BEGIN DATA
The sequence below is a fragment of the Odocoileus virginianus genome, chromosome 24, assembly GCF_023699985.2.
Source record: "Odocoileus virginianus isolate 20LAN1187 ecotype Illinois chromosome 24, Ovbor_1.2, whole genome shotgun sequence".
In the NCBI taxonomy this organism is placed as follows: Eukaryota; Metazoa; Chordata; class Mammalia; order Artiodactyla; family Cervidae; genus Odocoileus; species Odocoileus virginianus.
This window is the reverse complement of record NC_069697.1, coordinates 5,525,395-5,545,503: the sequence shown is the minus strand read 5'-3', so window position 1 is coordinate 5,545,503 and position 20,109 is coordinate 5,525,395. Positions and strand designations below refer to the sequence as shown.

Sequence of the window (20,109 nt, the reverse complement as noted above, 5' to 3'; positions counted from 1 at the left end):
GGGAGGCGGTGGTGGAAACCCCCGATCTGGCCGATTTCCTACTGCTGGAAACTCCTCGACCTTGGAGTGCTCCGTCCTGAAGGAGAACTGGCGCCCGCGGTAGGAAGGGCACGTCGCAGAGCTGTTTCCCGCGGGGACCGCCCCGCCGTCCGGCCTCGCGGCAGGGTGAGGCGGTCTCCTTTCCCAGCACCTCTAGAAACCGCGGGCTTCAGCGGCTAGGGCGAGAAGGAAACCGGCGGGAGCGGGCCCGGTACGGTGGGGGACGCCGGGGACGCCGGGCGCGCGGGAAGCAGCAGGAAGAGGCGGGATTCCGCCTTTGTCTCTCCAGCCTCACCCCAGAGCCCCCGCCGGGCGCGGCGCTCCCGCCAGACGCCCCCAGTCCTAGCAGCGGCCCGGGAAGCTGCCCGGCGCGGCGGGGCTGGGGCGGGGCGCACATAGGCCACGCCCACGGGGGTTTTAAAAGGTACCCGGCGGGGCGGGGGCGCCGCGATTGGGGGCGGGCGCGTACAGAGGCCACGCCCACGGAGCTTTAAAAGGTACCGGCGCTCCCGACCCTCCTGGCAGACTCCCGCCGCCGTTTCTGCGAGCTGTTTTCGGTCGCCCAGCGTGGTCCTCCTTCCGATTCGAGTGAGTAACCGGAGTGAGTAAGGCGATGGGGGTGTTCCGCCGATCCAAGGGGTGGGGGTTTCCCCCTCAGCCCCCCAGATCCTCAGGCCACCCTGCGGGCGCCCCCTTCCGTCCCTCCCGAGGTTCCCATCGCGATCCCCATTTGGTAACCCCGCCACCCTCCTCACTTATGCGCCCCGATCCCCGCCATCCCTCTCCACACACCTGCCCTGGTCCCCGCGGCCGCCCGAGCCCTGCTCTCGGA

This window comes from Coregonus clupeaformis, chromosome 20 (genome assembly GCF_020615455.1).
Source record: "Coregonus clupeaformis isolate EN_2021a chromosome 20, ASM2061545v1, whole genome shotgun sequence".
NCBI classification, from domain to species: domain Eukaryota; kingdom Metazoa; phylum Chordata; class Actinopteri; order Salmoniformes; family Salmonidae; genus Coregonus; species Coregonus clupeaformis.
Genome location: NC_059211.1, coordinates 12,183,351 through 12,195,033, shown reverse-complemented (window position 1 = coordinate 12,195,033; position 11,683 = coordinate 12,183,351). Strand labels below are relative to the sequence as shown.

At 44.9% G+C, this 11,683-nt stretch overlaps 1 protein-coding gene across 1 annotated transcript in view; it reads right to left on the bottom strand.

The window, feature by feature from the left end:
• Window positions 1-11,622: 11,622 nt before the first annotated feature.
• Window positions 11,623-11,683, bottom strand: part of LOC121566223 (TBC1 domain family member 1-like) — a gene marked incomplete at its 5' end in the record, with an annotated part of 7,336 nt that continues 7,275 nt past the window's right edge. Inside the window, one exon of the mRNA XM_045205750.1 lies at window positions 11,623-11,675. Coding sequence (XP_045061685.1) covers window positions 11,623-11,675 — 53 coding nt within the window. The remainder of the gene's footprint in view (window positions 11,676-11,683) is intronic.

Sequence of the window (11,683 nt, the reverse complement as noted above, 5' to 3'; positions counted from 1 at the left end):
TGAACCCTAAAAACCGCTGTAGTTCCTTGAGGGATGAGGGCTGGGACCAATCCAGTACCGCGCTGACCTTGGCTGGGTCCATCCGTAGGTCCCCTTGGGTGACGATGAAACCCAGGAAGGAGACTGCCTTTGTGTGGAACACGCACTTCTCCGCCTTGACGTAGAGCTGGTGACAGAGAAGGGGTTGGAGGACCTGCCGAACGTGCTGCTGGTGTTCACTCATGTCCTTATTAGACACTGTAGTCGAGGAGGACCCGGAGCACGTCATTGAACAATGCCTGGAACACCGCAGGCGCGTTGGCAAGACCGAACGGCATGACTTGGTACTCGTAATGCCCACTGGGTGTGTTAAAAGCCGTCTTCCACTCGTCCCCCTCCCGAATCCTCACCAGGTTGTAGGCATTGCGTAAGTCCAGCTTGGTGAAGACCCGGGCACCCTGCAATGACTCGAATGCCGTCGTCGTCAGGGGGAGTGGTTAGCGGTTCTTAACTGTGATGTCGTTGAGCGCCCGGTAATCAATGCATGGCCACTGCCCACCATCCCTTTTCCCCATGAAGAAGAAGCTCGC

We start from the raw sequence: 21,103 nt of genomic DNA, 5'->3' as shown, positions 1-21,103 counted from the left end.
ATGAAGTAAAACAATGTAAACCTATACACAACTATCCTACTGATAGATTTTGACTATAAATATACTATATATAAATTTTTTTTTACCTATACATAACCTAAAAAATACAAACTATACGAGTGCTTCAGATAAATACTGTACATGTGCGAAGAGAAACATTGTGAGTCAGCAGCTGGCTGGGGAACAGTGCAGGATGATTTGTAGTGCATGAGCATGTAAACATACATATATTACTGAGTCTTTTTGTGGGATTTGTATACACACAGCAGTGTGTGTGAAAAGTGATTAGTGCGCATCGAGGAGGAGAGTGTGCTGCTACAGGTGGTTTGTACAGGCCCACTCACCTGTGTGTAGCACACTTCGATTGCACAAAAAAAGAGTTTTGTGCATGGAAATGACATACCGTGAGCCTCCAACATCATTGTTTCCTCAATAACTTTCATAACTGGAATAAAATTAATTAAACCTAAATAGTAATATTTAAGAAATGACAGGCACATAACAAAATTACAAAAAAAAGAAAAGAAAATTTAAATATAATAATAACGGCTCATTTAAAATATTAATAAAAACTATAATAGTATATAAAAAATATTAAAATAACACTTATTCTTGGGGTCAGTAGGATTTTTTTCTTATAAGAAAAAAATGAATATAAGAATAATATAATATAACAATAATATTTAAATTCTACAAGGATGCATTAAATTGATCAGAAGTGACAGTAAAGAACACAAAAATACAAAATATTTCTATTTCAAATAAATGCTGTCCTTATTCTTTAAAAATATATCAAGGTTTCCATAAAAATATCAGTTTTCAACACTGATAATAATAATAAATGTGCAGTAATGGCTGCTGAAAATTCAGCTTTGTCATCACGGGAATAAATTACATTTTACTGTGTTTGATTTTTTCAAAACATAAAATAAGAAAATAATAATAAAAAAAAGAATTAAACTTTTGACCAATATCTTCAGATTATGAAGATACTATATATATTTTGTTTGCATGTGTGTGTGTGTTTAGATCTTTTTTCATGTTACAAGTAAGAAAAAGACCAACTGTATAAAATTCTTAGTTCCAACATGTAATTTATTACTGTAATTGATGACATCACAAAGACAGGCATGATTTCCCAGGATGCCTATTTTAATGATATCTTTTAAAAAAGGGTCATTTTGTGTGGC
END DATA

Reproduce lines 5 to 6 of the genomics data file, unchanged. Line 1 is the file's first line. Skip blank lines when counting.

Sequence of the window (20,109 nt, the reverse complement as noted above, 5' to 3'; positions counted from 1 at the left end):
GGGAGGCGGTGGTGGAAACCCCCGATCTGGCCGATTTCCTACTGCTGGAAACTCCTCGACCTTGGAGTGCTCCGTCCTGAAGGAGAACTGGCGCCCGCGGTAGGAAGGGCACGTCGCAGAGCTGTTTCCCGCGGGGACCGCCCCGCCGTCCGGCCTCGCGGCAGGGTGAGGCGGTCTCCTTTCCCAGCACCTCTAGAAACCGCGGGCTTCAGCGGCTAGGGCGAGAAGGAAACCGGCGGGAGCGGGCCCGGTACGGTGGGGGACGCCGGGGACGCCGGGCGCGCGGGAAGCAGCAGGAAGAGGCGGGATTCCGCCTTTGTCTCTCCAGCCTCACCCCAGAGCCCCCGCCGGGCGCGGCGCTCCCGCCAGACGCCCCCAGTCCTAGCAGCGGCCCGGGAAGCTGCCCGGCGCGGCGGGGCTGGGGCGGGGCGCACATAGGCCACGCCCACGGGGGTTTTAAAAGGTACCCGGCGGGGCGGGGGCGCCGCGATTGGGGGCGGGCGCGTACAGAGGCCACGCCCACGGAGCTTTAAAAGGTACCGGCGCTCCCGACCCTCCTGGCAGACTCCCGCCGCCGTTTCTGCGAGCTGTTTTCGGTCGCCCAGCGTGGTCCTCCTTCCGATTCGAGTGAGTAACCGGAGTGAGTAAGGCGATGGGGGTGTTCCGCCGATCCAAGGGGTGGGGGTTTCCCCCTCAGCCCCCCAGATCCTCAGGCCACCCTGCGGGCGCCCCCTTCCGTCCCTCCCGAGGTTCCCATCGCGATCCCCATTTGGTAACCCCGCCACCCTCCTCACTTATGCGCCCCGATCCCCGCCATCCCTCTCCACACACCTGCCCTGGTCCCCGCGGCCGCCCGAGCCCTGCTCTCGGA